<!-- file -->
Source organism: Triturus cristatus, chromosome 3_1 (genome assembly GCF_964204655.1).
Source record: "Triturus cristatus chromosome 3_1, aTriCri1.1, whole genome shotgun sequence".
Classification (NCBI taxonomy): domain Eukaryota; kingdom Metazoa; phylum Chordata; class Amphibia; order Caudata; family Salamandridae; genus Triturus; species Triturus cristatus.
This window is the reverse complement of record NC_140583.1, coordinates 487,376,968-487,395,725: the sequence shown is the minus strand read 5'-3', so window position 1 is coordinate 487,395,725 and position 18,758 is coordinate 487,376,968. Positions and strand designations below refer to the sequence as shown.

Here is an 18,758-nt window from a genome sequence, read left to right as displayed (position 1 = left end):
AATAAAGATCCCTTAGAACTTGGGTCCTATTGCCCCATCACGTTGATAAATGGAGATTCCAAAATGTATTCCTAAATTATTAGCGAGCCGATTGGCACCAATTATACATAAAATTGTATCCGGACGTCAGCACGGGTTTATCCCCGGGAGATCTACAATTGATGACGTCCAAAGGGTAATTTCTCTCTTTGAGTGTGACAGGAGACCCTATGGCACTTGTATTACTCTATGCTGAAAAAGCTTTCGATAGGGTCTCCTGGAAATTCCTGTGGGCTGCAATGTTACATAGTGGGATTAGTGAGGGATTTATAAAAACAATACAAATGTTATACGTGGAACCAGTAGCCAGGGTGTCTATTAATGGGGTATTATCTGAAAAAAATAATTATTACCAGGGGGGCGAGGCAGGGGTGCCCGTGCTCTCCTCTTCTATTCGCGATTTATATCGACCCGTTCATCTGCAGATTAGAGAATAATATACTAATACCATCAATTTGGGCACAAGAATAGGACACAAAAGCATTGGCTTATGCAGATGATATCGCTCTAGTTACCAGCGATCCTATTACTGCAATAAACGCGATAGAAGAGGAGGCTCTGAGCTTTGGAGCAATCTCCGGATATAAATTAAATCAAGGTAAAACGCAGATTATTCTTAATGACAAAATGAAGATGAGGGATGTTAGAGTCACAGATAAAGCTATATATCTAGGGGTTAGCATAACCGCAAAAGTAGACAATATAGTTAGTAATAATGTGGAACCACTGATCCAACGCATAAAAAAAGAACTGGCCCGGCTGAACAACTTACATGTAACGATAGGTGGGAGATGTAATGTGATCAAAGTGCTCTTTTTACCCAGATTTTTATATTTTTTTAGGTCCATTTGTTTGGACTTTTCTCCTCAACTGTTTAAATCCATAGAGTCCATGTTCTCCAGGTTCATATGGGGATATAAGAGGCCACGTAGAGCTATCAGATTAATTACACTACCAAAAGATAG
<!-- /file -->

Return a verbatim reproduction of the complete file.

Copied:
Source organism: Triturus cristatus, chromosome 3_1 (genome assembly GCF_964204655.1).
Source record: "Triturus cristatus chromosome 3_1, aTriCri1.1, whole genome shotgun sequence".
Classification (NCBI taxonomy): domain Eukaryota; kingdom Metazoa; phylum Chordata; class Amphibia; order Caudata; family Salamandridae; genus Triturus; species Triturus cristatus.
This window is the reverse complement of record NC_140583.1, coordinates 487,376,968-487,395,725: the sequence shown is the minus strand read 5'-3', so window position 1 is coordinate 487,395,725 and position 18,758 is coordinate 487,376,968. Positions and strand designations below refer to the sequence as shown.

Here is an 18,758-nt window from a genome sequence, read left to right as displayed (position 1 = left end):
AATAAAGATCCCTTAGAACTTGGGTCCTATTGCCCCATCACGTTGATAAATGGAGATTCCAAAATGTATTCCTAAATTATTAGCGAGCCGATTGGCACCAATTATACATAAAATTGTATCCGGACGTCAGCACGGGTTTATCCCCGGGAGATCTACAATTGATGACGTCCAAAGGGTAATTTCTCTCTTTGAGTGTGACAGGAGACCCTATGGCACTTGTATTACTCTATGCTGAAAAAGCTTTCGATAGGGTCTCCTGGAAATTCCTGTGGGCTGCAATGTTACATAGTGGGATTAGTGAGGGATTTATAAAAACAATACAAATGTTATACGTGGAACCAGTAGCCAGGGTGTCTATTAATGGGGTATTATCTGAAAAAAATAATTATTACCAGGGGGGCGAGGCAGGGGTGCCCGTGCTCTCCTCTTCTATTCGCGATTTATATCGACCCGTTCATCTGCAGATTAGAGAATAATATACTAATACCATCAATTTGGGCACAAGAATAGGACACAAAAGCATTGGCTTATGCAGATGATATCGCTCTAGTTACCAGCGATCCTATTACTGCAATAAACGCGATAGAAGAGGAGGCTCTGAGCTTTGGAGCAATCTCCGGATATAAATTAAATCAAGGTAAAACGCAGATTATTCTTAATGACAAAATGAAGATGAGGGATGTTAGAGTCACAGATAAAGCTATATATCTAGGGGTTAGCATAACCGCAAAAGTAGACAATATAGTTAGTAATAATGTGGAACCACTGATCCAACGCATAAAAAAAGAACTGGCCCGGCTGAACAACTTACATGTAACGATAGGTGGGAGATGTAATGTGATCAAAGTGCTCTTTTTACCCAGATTTTTATATTTTTTTAGGTCCATTTGTTTGGACTTTTCTCCTCAACTGTTTAAATCCATAGAGTCCATGTTCTCCAGGTTCATATGGGGATATAAGAGGCCACGTAGAGCTATCAGATTAATTACACTACCAAAAGATAG